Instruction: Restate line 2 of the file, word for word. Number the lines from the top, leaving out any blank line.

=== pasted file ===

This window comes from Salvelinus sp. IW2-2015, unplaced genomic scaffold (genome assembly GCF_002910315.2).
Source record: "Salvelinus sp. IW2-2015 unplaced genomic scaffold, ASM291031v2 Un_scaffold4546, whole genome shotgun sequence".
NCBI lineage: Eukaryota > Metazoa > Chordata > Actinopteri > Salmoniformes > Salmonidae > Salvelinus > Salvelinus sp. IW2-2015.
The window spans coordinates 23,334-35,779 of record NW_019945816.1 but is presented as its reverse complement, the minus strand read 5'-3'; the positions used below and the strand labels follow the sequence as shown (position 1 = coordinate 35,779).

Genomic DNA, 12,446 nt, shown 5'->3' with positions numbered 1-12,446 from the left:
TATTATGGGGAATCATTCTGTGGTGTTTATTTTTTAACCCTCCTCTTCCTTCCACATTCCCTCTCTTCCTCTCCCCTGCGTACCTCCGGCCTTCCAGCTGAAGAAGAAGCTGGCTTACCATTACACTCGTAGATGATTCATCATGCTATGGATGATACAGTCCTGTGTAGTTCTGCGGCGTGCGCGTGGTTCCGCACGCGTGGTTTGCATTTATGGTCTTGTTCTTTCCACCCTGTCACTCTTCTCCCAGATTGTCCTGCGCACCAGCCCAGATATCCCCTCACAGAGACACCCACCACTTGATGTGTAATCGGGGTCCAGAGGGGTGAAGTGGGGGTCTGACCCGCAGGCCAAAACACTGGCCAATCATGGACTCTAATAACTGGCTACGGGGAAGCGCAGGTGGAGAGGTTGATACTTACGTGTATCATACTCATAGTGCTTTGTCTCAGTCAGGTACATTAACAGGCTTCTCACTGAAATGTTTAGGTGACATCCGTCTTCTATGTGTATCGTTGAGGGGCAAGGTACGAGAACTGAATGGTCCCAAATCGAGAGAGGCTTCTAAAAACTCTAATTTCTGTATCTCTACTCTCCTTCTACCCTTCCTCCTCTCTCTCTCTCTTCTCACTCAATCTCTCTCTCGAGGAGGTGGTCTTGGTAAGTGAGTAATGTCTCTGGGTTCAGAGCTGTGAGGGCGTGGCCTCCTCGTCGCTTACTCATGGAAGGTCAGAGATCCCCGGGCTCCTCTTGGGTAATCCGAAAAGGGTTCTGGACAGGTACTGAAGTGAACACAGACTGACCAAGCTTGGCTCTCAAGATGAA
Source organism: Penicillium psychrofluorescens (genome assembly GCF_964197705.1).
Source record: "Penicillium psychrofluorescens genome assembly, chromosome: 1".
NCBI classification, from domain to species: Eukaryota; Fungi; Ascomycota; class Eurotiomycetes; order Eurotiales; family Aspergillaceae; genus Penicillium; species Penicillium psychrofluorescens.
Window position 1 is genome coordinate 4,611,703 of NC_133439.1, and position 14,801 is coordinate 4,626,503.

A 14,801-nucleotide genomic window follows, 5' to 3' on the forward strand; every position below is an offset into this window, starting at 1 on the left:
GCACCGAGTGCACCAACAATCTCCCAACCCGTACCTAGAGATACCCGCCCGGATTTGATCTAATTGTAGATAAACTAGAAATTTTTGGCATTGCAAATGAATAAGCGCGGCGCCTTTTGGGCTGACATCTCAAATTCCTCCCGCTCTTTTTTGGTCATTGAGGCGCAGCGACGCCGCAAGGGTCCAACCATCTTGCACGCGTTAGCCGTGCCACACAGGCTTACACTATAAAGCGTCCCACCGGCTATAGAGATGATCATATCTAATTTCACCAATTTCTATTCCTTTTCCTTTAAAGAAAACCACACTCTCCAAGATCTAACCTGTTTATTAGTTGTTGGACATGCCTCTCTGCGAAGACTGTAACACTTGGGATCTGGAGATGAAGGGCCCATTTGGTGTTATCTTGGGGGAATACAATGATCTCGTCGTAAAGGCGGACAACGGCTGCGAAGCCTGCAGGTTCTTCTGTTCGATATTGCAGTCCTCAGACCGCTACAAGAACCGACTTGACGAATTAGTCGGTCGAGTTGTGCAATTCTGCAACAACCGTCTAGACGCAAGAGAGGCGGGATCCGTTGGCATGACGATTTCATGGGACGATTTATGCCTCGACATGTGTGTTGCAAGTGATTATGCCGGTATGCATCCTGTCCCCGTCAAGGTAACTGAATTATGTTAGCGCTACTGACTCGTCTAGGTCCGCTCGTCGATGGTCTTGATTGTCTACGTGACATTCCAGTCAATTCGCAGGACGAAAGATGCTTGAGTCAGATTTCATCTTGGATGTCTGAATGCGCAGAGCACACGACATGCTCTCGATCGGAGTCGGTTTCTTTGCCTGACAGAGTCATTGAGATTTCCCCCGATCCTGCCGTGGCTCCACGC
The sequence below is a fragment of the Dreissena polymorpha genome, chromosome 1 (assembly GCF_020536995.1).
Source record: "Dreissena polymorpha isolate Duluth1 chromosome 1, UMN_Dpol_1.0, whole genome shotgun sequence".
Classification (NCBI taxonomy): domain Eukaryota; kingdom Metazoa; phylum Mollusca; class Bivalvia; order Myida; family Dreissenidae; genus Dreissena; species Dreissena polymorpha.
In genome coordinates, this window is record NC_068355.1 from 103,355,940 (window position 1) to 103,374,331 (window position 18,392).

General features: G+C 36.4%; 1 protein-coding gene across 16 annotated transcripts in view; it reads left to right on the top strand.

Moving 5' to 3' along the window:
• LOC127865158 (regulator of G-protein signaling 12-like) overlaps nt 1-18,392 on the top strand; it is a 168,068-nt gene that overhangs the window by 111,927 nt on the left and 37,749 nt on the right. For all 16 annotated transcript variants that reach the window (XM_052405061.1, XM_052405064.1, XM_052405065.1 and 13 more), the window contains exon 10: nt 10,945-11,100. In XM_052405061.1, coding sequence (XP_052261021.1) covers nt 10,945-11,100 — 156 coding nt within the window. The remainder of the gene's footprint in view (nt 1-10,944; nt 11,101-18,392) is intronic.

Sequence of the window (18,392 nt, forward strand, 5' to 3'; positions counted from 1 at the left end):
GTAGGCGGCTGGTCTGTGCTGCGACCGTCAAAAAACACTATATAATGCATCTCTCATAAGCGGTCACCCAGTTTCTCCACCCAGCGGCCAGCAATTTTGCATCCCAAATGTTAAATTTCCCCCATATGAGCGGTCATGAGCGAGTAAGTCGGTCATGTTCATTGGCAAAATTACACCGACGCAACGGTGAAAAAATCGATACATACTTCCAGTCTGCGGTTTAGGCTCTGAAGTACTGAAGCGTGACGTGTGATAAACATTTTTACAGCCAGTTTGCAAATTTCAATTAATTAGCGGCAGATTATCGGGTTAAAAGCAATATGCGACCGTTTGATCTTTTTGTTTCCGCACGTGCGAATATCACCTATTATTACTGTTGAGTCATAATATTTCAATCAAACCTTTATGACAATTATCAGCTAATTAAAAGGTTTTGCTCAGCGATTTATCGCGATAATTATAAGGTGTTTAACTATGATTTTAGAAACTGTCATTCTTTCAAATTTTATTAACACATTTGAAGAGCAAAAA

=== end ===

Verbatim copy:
Source record: "Salvelinus sp. IW2-2015 unplaced genomic scaffold, ASM291031v2 Un_scaffold4546, whole genome shotgun sequence".